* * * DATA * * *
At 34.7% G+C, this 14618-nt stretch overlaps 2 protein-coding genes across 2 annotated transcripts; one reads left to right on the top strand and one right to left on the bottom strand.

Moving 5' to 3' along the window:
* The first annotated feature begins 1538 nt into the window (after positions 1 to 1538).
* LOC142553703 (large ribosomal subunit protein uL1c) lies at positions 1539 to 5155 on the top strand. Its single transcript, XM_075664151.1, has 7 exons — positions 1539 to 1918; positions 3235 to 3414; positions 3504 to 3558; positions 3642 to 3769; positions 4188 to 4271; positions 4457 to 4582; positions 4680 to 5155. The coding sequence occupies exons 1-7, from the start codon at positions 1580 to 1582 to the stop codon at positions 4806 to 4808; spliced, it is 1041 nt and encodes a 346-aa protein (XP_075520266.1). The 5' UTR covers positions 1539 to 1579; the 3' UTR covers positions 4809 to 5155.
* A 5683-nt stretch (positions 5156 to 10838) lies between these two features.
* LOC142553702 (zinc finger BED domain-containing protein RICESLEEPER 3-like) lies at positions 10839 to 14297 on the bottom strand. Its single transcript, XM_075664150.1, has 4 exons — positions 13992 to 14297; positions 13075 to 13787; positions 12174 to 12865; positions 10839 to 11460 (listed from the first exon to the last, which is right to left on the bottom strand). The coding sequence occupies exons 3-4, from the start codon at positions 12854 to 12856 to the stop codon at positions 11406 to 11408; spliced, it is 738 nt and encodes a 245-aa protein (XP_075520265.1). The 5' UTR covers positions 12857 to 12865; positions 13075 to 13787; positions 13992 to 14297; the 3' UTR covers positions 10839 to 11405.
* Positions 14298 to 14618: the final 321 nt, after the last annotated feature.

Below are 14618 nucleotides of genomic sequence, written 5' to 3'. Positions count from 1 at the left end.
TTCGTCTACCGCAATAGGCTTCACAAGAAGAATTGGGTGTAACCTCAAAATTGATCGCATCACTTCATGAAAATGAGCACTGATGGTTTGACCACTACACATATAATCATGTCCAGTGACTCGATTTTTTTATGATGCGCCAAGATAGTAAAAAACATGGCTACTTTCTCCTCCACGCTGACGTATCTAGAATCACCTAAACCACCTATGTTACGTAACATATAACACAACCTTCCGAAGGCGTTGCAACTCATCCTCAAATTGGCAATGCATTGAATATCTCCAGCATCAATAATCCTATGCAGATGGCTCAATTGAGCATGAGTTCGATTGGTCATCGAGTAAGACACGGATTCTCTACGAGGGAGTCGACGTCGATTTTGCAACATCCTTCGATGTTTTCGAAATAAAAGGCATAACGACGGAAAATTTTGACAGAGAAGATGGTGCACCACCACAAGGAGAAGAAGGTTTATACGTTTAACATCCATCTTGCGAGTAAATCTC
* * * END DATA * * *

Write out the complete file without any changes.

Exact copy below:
At 34.7% G+C, this 14618-nt stretch overlaps 2 protein-coding genes across 2 annotated transcripts; one reads left to right on the top strand and one right to left on the bottom strand.

Moving 5' to 3' along the window:
* The first annotated feature begins 1538 nt into the window (after positions 1 to 1538).
* LOC142553703 (large ribosomal subunit protein uL1c) lies at positions 1539 to 5155 on the top strand. Its single transcript, XM_075664151.1, has 7 exons — positions 1539 to 1918; positions 3235 to 3414; positions 3504 to 3558; positions 3642 to 3769; positions 4188 to 4271; positions 4457 to 4582; positions 4680 to 5155. The coding sequence occupies exons 1-7, from the start codon at positions 1580 to 1582 to the stop codon at positions 4806 to 4808; spliced, it is 1041 nt and encodes a 346-aa protein (XP_075520266.1). The 5' UTR covers positions 1539 to 1579; the 3' UTR covers positions 4809 to 5155.
* A 5683-nt stretch (positions 5156 to 10838) lies between these two features.
* LOC142553702 (zinc finger BED domain-containing protein RICESLEEPER 3-like) lies at positions 10839 to 14297 on the bottom strand. Its single transcript, XM_075664150.1, has 4 exons — positions 13992 to 14297; positions 13075 to 13787; positions 12174 to 12865; positions 10839 to 11460 (listed from the first exon to the last, which is right to left on the bottom strand). The coding sequence occupies exons 3-4, from the start codon at positions 12854 to 12856 to the stop codon at positions 11406 to 11408; spliced, it is 738 nt and encodes a 245-aa protein (XP_075520265.1). The 5' UTR covers positions 12857 to 12865; positions 13075 to 13787; positions 13992 to 14297; the 3' UTR covers positions 10839 to 11405.
* Positions 14298 to 14618: the final 321 nt, after the last annotated feature.

Below are 14618 nucleotides of genomic sequence, written 5' to 3'. Positions count from 1 at the left end.
TTCGTCTACCGCAATAGGCTTCACAAGAAGAATTGGGTGTAACCTCAAAATTGATCGCATCACTTCATGAAAATGAGCACTGATGGTTTGACCACTACACATATAATCATGTCCAGTGACTCGATTTTTTTATGATGCGCCAAGATAGTAAAAAACATGGCTACTTTCTCCTCCACGCTGACGTATCTAGAATCACCTAAACCACCTATGTTACGTAACATATAACACAACCTTCCGAAGGCGTTGCAACTCATCCTCAAATTGGCAATGCATTGAATATCTCCAGCATCAATAATCCTATGCAGATGGCTCAATTGAGCATGAGTTCGATTGGTCATCGAGTAAGACACGGATTCTCTACGAGGGAGTCGACGTCGATTTTGCAACATCCTTCGATGTTTTCGAAATAAAAGGCATAACGACGGAAAATTTTGACAGAGAAGATGGTGCACCACCACAAGGAGAAGAAGGTTTATACGTTTAACATCCATCTTGCGAGTAAATCTC